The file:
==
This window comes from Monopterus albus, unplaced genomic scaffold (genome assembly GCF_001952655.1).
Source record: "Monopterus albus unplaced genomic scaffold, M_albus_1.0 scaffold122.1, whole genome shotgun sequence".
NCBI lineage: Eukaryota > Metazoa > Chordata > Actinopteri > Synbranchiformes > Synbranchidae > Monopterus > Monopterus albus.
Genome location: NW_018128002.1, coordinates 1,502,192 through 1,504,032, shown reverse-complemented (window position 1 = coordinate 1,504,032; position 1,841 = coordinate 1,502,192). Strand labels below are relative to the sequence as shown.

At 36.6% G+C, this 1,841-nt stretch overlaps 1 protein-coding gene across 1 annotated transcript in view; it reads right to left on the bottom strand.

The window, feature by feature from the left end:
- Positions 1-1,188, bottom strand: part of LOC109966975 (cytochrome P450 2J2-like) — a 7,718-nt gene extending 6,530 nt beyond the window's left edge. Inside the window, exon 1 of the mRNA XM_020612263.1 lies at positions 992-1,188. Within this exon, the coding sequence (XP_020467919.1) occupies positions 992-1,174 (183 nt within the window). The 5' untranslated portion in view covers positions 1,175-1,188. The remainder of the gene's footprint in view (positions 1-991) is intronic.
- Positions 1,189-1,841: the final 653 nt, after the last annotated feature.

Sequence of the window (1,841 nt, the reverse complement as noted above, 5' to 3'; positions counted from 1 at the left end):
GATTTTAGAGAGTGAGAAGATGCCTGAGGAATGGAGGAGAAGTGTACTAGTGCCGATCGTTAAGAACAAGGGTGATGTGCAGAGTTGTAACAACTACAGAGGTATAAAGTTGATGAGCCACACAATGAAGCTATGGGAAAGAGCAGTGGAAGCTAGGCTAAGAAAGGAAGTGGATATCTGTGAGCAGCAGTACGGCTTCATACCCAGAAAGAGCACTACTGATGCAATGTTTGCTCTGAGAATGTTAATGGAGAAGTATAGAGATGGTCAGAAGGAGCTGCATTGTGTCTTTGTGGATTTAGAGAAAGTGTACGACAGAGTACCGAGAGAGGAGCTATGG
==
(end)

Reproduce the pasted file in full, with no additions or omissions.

This window comes from Monopterus albus, unplaced genomic scaffold (genome assembly GCF_001952655.1).
Source record: "Monopterus albus unplaced genomic scaffold, M_albus_1.0 scaffold122.1, whole genome shotgun sequence".
NCBI lineage: Eukaryota > Metazoa > Chordata > Actinopteri > Synbranchiformes > Synbranchidae > Monopterus > Monopterus albus.
Genome location: NW_018128002.1, coordinates 1,502,192 through 1,504,032, shown reverse-complemented (window position 1 = coordinate 1,504,032; position 1,841 = coordinate 1,502,192). Strand labels below are relative to the sequence as shown.

At 36.6% G+C, this 1,841-nt stretch overlaps 1 protein-coding gene across 1 annotated transcript in view; it reads right to left on the bottom strand.

The window, feature by feature from the left end:
- Positions 1-1,188, bottom strand: part of LOC109966975 (cytochrome P450 2J2-like) — a 7,718-nt gene extending 6,530 nt beyond the window's left edge. Inside the window, exon 1 of the mRNA XM_020612263.1 lies at positions 992-1,188. Within this exon, the coding sequence (XP_020467919.1) occupies positions 992-1,174 (183 nt within the window). The 5' untranslated portion in view covers positions 1,175-1,188. The remainder of the gene's footprint in view (positions 1-991) is intronic.
- Positions 1,189-1,841: the final 653 nt, after the last annotated feature.

Sequence of the window (1,841 nt, the reverse complement as noted above, 5' to 3'; positions counted from 1 at the left end):
GATTTTAGAGAGTGAGAAGATGCCTGAGGAATGGAGGAGAAGTGTACTAGTGCCGATCGTTAAGAACAAGGGTGATGTGCAGAGTTGTAACAACTACAGAGGTATAAAGTTGATGAGCCACACAATGAAGCTATGGGAAAGAGCAGTGGAAGCTAGGCTAAGAAAGGAAGTGGATATCTGTGAGCAGCAGTACGGCTTCATACCCAGAAAGAGCACTACTGATGCAATGTTTGCTCTGAGAATGTTAATGGAGAAGTATAGAGATGGTCAGAAGGAGCTGCATTGTGTCTTTGTGGATTTAGAGAAAGTGTACGACAGAGTACCGAGAGAGGAGCTATGG